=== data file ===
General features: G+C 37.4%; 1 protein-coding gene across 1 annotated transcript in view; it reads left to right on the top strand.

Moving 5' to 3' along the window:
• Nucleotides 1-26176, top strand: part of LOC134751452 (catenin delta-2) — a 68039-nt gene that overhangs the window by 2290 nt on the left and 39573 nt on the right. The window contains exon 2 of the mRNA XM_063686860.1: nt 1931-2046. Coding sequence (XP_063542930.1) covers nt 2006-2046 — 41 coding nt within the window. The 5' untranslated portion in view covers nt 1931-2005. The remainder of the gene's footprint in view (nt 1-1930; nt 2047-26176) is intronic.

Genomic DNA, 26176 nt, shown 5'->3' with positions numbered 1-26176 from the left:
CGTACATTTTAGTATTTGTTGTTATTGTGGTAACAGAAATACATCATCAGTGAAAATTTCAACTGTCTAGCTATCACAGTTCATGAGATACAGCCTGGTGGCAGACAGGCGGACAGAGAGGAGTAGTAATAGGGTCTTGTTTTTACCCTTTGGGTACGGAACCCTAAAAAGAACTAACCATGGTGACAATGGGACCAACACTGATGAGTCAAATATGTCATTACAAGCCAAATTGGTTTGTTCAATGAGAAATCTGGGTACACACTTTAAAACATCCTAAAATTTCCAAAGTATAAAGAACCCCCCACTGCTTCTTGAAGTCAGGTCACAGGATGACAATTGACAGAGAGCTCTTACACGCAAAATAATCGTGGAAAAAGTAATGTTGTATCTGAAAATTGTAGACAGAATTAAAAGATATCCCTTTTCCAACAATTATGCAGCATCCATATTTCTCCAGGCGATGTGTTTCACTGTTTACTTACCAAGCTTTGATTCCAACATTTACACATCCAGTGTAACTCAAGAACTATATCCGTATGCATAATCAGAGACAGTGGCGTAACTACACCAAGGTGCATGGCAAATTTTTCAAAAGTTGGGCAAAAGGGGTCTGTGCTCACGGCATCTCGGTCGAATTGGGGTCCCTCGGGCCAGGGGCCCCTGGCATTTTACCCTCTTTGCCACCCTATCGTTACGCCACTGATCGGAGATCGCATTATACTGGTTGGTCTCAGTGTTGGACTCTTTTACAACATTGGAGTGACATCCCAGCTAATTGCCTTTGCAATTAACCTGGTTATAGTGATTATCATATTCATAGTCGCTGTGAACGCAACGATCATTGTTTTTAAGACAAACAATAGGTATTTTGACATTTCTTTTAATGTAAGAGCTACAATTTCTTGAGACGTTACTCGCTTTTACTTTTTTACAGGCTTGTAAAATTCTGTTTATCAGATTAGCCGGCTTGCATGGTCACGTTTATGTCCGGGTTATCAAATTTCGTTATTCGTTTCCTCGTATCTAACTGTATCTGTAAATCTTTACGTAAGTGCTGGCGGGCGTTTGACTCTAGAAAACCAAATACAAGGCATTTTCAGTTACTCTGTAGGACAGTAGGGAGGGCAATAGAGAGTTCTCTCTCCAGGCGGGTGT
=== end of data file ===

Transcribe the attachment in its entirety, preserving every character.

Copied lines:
General features: G+C 37.4%; 1 protein-coding gene across 1 annotated transcript in view; it reads left to right on the top strand.

Moving 5' to 3' along the window:
• Nucleotides 1-26176, top strand: part of LOC134751452 (catenin delta-2) — a 68039-nt gene that overhangs the window by 2290 nt on the left and 39573 nt on the right. The window contains exon 2 of the mRNA XM_063686860.1: nt 1931-2046. Coding sequence (XP_063542930.1) covers nt 2006-2046 — 41 coding nt within the window. The 5' untranslated portion in view covers nt 1931-2005. The remainder of the gene's footprint in view (nt 1-1930; nt 2047-26176) is intronic.

Genomic DNA, 26176 nt, shown 5'->3' with positions numbered 1-26176 from the left:
CGTACATTTTAGTATTTGTTGTTATTGTGGTAACAGAAATACATCATCAGTGAAAATTTCAACTGTCTAGCTATCACAGTTCATGAGATACAGCCTGGTGGCAGACAGGCGGACAGAGAGGAGTAGTAATAGGGTCTTGTTTTTACCCTTTGGGTACGGAACCCTAAAAAGAACTAACCATGGTGACAATGGGACCAACACTGATGAGTCAAATATGTCATTACAAGCCAAATTGGTTTGTTCAATGAGAAATCTGGGTACACACTTTAAAACATCCTAAAATTTCCAAAGTATAAAGAACCCCCCACTGCTTCTTGAAGTCAGGTCACAGGATGACAATTGACAGAGAGCTCTTACACGCAAAATAATCGTGGAAAAAGTAATGTTGTATCTGAAAATTGTAGACAGAATTAAAAGATATCCCTTTTCCAACAATTATGCAGCATCCATATTTCTCCAGGCGATGTGTTTCACTGTTTACTTACCAAGCTTTGATTCCAACATTTACACATCCAGTGTAACTCAAGAACTATATCCGTATGCATAATCAGAGACAGTGGCGTAACTACACCAAGGTGCATGGCAAATTTTTCAAAAGTTGGGCAAAAGGGGTCTGTGCTCACGGCATCTCGGTCGAATTGGGGTCCCTCGGGCCAGGGGCCCCTGGCATTTTACCCTCTTTGCCACCCTATCGTTACGCCACTGATCGGAGATCGCATTATACTGGTTGGTCTCAGTGTTGGACTCTTTTACAACATTGGAGTGACATCCCAGCTAATTGCCTTTGCAATTAACCTGGTTATAGTGATTATCATATTCATAGTCGCTGTGAACGCAACGATCATTGTTTTTAAGACAAACAATAGGTATTTTGACATTTCTTTTAATGTAAGAGCTACAATTTCTTGAGACGTTACTCGCTTTTACTTTTTTACAGGCTTGTAAAATTCTGTTTATCAGATTAGCCGGCTTGCATGGTCACGTTTATGTCCGGGTTATCAAATTTCGTTATTCGTTTCCTCGTATCTAACTGTATCTGTAAATCTTTACGTAAGTGCTGGCGGGCGTTTGACTCTAGAAAACCAAATACAAGGCATTTTCAGTTACTCTGTAGGACAGTAGGGAGGGCAATAGAGAGTTCTCTCTCCAGGCGGGTGT